blueberry the powerhouse





blueberry origin

In a recent search, I read that the humble blueberry is considered one of the oldest living plants on the planet. It has an approximate age of 12,500 years. Native to North America, the wild blueberry has spawned over 450 species that grow across the globe. Although not as common in the south as blackberries when I was growing up, it is now a fixture in most backyards. As animals love the fruit this is a great plant to include in your urban garden.

blueberry folklore

Native to America, Native Americans smoked the berries to preserve them. They used the blueberry to make a jerky that would last during the winter. The roots of the berries were made in tea that was used to soothe the pains of childbirth, to purify the blood and for coughs. The berries were also used to make dye for textiles. In the south, it was said the tea from blueberry leaves would regulate blood sugar. As a child I remember someone would bring my Grandmother blueberry wine and to this day I think about how I wish I had tried it! According to the University of South Florida it has more antioxidants than red or white grape wine.

blueberry nutrition

A cup of blueberries has 80 calories. But this one cup is chock full of nutritious benefits for you. It contains the daily recommended amount of fiber: 3.6 grams. It contains 25% of your daily Vitamin C needs. These powerhouses also have vitamin K, manganese and iron. In one study Blueberry antioxidant properties have been shown to aid mobility in senior citizens who ate 2 cups of frozen blueberries a day. This fruit has been claimed by some researchers has having more antioxidants than any other fruit.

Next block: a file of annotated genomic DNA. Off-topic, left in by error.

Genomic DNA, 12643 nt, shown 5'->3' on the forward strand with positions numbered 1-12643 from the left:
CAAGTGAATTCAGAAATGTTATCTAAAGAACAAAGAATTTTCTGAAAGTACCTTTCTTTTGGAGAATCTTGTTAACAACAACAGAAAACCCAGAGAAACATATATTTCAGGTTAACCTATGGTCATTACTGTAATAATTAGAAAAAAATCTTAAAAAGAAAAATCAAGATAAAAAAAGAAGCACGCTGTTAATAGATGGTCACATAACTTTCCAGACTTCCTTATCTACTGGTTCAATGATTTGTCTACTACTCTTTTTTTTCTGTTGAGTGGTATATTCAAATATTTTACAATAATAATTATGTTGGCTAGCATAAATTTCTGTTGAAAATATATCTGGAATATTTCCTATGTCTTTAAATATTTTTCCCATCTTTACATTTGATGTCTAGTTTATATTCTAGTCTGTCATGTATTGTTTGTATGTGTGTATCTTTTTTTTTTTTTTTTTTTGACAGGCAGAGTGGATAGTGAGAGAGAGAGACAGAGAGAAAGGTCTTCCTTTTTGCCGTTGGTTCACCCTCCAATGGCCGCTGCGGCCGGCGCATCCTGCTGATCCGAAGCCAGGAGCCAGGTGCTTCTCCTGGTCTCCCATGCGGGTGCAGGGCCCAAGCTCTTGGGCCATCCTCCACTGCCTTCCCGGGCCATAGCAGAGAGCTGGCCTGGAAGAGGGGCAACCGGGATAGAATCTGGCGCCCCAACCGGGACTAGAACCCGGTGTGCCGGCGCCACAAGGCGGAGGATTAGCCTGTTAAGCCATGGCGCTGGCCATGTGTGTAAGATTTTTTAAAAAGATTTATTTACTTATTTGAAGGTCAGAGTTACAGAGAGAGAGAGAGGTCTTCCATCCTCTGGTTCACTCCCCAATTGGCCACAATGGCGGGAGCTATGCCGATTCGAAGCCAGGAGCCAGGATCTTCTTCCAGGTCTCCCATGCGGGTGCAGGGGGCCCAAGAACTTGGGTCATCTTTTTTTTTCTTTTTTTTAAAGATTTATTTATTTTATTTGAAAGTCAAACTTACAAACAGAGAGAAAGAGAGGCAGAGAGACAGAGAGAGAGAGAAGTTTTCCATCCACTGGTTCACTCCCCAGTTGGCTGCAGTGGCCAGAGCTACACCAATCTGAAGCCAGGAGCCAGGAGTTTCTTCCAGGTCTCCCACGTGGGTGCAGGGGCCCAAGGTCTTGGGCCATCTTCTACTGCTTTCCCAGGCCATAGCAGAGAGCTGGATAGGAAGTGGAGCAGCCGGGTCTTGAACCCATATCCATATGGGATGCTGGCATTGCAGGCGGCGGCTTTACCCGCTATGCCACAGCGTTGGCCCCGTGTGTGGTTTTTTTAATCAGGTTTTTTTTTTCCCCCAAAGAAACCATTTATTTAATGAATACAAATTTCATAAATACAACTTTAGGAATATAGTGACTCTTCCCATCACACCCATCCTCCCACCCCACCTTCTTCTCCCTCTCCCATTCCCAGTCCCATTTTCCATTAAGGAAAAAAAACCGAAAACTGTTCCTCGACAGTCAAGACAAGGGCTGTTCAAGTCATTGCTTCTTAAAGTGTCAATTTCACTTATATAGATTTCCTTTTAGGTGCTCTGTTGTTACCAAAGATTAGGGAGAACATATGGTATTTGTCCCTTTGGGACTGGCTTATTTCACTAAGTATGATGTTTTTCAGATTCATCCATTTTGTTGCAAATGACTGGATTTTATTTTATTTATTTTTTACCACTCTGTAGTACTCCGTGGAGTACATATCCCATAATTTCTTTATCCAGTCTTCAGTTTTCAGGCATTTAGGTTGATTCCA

Because this fruit is so powerful, we included it in our  pore clarifying mask for its bountiful antioxidant properties. We know you will love the way it purifies your pores without drying the skin. Thanks to the blueberry, your skin will be glowing and fresh!


My daphnes are blooming late this year, i.e. 6 weeks late. If you have never smelled a daphne it should be on your bucket list. This beauty packs a powerhouse of aromatic sweet decadence. Native to Asia, they are similar to rhododendrons and peonies in that they thrive for years when left alone. Their fragrance will fill the entire garden, a sweet citrus aroma. Along with azaleas and rhododendrons they are toxic so caution when having children and pets around them.



Chrysanthemums are the largest commercially produced flower in the US and are the second most popular flower after roses. Their meaning varies from country to country, death, happiness to love. Mums originated in China were they were considered one of the Four Noble Ones, symbolizing the 4 seasons and were grown with plums, bamboo and orchids. Before hybridization, its original color was gold and was therefore named by the Greeks for chrysos “gold” and “anthos” flower. Buddhist monks took them to Japan in 400 AD where emperors fell in love with the flower. Medicinally mums have been used in teas and infusions for eye problems, digestion, and blood cleansing.



garden party

Beth & Pamela are two of the most talented women I know. How lucky am I that they wanted to have a garden party in my backyard? Oh my goodness, Pamela, photographer extraordinaire, made a green gazpacho that would put Wolfgang Puck a shivering… and Beth made a peach sorbet that would have the barefoot contessa asking for an autograph. It was the most wonderful party where new and old friends met. Pamela’s photos speak louder than words.bethbethhbteacupsorbetgazpacholavender

garden party
garden party